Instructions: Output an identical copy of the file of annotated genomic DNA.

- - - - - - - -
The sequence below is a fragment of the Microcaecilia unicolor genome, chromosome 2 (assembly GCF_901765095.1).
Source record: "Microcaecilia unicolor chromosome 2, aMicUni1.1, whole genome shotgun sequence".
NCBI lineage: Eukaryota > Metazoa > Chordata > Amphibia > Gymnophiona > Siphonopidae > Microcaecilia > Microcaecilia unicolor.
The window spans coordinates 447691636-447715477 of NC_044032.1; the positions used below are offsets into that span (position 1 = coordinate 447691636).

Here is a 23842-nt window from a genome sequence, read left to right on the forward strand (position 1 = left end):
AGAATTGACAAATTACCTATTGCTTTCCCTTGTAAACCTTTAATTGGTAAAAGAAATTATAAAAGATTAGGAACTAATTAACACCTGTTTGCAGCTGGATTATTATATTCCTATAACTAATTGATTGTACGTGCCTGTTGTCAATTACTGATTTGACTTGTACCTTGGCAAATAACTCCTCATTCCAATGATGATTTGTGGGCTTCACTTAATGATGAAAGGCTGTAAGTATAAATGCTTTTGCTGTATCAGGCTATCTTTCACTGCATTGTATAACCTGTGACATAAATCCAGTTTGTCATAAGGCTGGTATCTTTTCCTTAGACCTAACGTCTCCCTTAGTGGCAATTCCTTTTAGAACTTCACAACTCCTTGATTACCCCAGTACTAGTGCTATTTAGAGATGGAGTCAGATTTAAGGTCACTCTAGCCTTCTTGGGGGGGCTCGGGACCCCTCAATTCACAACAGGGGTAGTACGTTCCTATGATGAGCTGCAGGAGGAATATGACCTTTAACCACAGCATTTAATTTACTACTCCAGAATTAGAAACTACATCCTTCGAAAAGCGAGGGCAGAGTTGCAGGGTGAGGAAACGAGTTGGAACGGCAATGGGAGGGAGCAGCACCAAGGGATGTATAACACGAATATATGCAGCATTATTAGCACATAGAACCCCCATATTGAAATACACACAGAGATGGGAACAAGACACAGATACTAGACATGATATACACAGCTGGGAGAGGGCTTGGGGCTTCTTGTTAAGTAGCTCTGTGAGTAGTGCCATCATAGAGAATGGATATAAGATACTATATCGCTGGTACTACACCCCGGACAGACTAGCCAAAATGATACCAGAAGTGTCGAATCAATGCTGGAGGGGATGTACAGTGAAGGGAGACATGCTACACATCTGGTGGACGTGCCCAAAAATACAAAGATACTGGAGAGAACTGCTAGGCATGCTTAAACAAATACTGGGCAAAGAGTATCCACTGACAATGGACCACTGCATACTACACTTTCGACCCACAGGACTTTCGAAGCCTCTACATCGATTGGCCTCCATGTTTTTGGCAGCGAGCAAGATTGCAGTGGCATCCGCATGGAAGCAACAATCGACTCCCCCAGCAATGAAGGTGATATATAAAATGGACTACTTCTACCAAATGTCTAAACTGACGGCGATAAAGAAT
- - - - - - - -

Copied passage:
The sequence below is a fragment of the Microcaecilia unicolor genome, chromosome 2 (assembly GCF_901765095.1).
Source record: "Microcaecilia unicolor chromosome 2, aMicUni1.1, whole genome shotgun sequence".
NCBI lineage: Eukaryota > Metazoa > Chordata > Amphibia > Gymnophiona > Siphonopidae > Microcaecilia > Microcaecilia unicolor.
The window spans coordinates 447691636-447715477 of NC_044032.1; the positions used below are offsets into that span (position 1 = coordinate 447691636).

Here is a 23842-nt window from a genome sequence, read left to right on the forward strand (position 1 = left end):
AGAATTGACAAATTACCTATTGCTTTCCCTTGTAAACCTTTAATTGGTAAAAGAAATTATAAAAGATTAGGAACTAATTAACACCTGTTTGCAGCTGGATTATTATATTCCTATAACTAATTGATTGTACGTGCCTGTTGTCAATTACTGATTTGACTTGTACCTTGGCAAATAACTCCTCATTCCAATGATGATTTGTGGGCTTCACTTAATGATGAAAGGCTGTAAGTATAAATGCTTTTGCTGTATCAGGCTATCTTTCACTGCATTGTATAACCTGTGACATAAATCCAGTTTGTCATAAGGCTGGTATCTTTTCCTTAGACCTAACGTCTCCCTTAGTGGCAATTCCTTTTAGAACTTCACAACTCCTTGATTACCCCAGTACTAGTGCTATTTAGAGATGGAGTCAGATTTAAGGTCACTCTAGCCTTCTTGGGGGGGCTCGGGACCCCTCAATTCACAACAGGGGTAGTACGTTCCTATGATGAGCTGCAGGAGGAATATGACCTTTAACCACAGCATTTAATTTACTACTCCAGAATTAGAAACTACATCCTTCGAAAAGCGAGGGCAGAGTTGCAGGGTGAGGAAACGAGTTGGAACGGCAATGGGAGGGAGCAGCACCAAGGGATGTATAACACGAATATATGCAGCATTATTAGCACATAGAACCCCCATATTGAAATACACACAGAGATGGGAACAAGACACAGATACTAGACATGATATACACAGCTGGGAGAGGGCTTGGGGCTTCTTGTTAAGTAGCTCTGTGAGTAGTGCCATCATAGAGAATGGATATAAGATACTATATCGCTGGTACTACACCCCGGACAGACTAGCCAAAATGATACCAGAAGTGTCGAATCAATGCTGGAGGGGATGTACAGTGAAGGGAGACATGCTACACATCTGGTGGACGTGCCCAAAAATACAAAGATACTGGAGAGAACTGCTAGGCATGCTTAAACAAATACTGGGCAAAGAGTATCCACTGACAATGGACCACTGCATACTACACTTTCGACCCACAGGACTTTCGAAGCCTCTACATCGATTGGCCTCCATGTTTTTGGCAGCGAGCAAGATTGCAGTGGCATCCGCATGGAAGCAACAATCGACTCCCCCAGCAATGAAGGTGATATATAAAATGGACTACTTCTACCAAATGTCTAAACTGACGGCGATAAAGAAT